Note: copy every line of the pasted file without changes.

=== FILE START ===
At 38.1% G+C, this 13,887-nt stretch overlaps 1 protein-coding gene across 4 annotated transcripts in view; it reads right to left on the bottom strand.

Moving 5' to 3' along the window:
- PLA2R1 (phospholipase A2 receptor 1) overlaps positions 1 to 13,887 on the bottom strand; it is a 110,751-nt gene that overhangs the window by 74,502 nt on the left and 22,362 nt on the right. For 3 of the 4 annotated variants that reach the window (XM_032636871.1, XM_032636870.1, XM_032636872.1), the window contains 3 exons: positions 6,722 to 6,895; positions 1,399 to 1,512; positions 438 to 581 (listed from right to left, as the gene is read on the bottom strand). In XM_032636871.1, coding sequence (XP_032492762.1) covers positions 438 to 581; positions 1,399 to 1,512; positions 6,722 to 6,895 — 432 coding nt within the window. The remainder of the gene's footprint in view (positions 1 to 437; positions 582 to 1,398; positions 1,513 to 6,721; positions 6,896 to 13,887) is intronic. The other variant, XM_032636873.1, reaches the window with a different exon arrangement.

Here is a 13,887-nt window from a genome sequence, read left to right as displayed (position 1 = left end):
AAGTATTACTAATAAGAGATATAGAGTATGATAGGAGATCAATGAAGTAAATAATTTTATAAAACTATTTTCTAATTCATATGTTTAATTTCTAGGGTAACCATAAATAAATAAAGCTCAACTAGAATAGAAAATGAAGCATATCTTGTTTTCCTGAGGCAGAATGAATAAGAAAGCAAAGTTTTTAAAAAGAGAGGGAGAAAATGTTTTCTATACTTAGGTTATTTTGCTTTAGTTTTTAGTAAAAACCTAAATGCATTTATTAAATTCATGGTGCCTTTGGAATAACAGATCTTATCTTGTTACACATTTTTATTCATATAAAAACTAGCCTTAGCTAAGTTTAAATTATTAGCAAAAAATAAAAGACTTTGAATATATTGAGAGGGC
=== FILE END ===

At 38.1% G+C, this 13,887-nt stretch overlaps 1 protein-coding gene across 4 annotated transcripts in view; it reads right to left on the bottom strand.

Moving 5' to 3' along the window:
- PLA2R1 (phospholipase A2 receptor 1) overlaps positions 1 to 13,887 on the bottom strand; it is a 110,751-nt gene that overhangs the window by 74,502 nt on the left and 22,362 nt on the right. For 3 of the 4 annotated variants that reach the window (XM_032636871.1, XM_032636870.1, XM_032636872.1), the window contains 3 exons: positions 6,722 to 6,895; positions 1,399 to 1,512; positions 438 to 581 (listed from right to left, as the gene is read on the bottom strand). In XM_032636871.1, coding sequence (XP_032492762.1) covers positions 438 to 581; positions 1,399 to 1,512; positions 6,722 to 6,895 — 432 coding nt within the window. The remainder of the gene's footprint in view (positions 1 to 437; positions 582 to 1,398; positions 1,513 to 6,721; positions 6,896 to 13,887) is intronic. The other variant, XM_032636873.1, reaches the window with a different exon arrangement.

Here is a 13,887-nt window from a genome sequence, read left to right as displayed (position 1 = left end):
AAGTATTACTAATAAGAGATATAGAGTATGATAGGAGATCAATGAAGTAAATAATTTTATAAAACTATTTTCTAATTCATATGTTTAATTTCTAGGGTAACCATAAATAAATAAAGCTCAACTAGAATAGAAAATGAAGCATATCTTGTTTTCCTGAGGCAGAATGAATAAGAAAGCAAAGTTTTTAAAAAGAGAGGGAGAAAATGTTTTCTATACTTAGGTTATTTTGCTTTAGTTTTTAGTAAAAACCTAAATGCATTTATTAAATTCATGGTGCCTTTGGAATAACAGATCTTATCTTGTTACACATTTTTATTCATATAAAAACTAGCCTTAGCTAAGTTTAAATTATTAGCAAAAAATAAAAGACTTTGAATATATTGAGAGGGC